Colonialism and Agrarian Transformation in Bolivia: Cochabamba, 1550-1900

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Princeton University Press, 1988 - Agriculture - 375 pages
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Cochabamba is the principal agricultural region of Bolivia, with a peasantry that has been especially active in small-scale commercial agriculture and marketing. Focusing on this region, Brooke Larson supplies the first long-term historical view of rural society in colonial and nineteenthy2Dcentury Bolivia. While examining the impact of mercantile colonialism during the late sixteenth and early seventeenth centuries, she offers an important corrective to the "world-systems" approach to agrarian transformation. Weak Andean resistance and the emerging interregional market created extraordinary opportunities for Europeans to turn Cochabamba into an agrarian hinterland of Potosi: Professor Larson locates the dynamic of this kind of historical change not only in the global forces of commercial capitalism but also in the local tensions and conflicts among Andean peasants, Spanish landowners, and the colonial state.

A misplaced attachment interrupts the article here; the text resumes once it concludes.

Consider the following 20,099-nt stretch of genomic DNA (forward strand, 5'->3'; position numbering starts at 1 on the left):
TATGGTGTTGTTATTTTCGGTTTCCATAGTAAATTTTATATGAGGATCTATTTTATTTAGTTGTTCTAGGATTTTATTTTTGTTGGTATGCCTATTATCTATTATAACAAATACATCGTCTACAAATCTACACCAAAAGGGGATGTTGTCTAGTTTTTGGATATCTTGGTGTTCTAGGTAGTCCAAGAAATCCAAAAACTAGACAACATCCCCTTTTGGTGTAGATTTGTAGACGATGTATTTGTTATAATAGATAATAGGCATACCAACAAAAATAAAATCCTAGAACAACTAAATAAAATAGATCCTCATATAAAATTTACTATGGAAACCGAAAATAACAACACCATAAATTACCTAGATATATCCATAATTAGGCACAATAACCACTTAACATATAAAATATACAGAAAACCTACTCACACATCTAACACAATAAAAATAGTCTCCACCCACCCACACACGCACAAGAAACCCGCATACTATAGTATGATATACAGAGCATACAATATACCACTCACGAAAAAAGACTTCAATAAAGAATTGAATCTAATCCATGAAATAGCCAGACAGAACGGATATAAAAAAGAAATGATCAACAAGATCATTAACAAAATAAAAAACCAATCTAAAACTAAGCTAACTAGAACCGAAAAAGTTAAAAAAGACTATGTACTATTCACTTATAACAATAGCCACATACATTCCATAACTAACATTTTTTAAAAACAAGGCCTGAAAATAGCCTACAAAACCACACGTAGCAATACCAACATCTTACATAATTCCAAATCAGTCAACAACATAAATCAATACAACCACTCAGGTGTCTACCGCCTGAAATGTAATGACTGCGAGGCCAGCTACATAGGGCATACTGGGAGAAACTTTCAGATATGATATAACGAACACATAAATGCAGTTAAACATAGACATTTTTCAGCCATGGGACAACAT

Combining economic history and ethnohistory, the author shows how the contradictions of class and colonialism gave rise to new social forces from below that both accommodated and challenged the evolving structures of domination. She argues that the adaptive vitality of the Cochabamba peasantry gradually undermined the economic power of the hacendado class and the moral authority of the Bourbon state, with landlords and colonial administrators resorting to new forms of exploitation in the late colonial period. The book then examines the social consequences of these agrarian patterns for the region and nation in the late nineteenth century.


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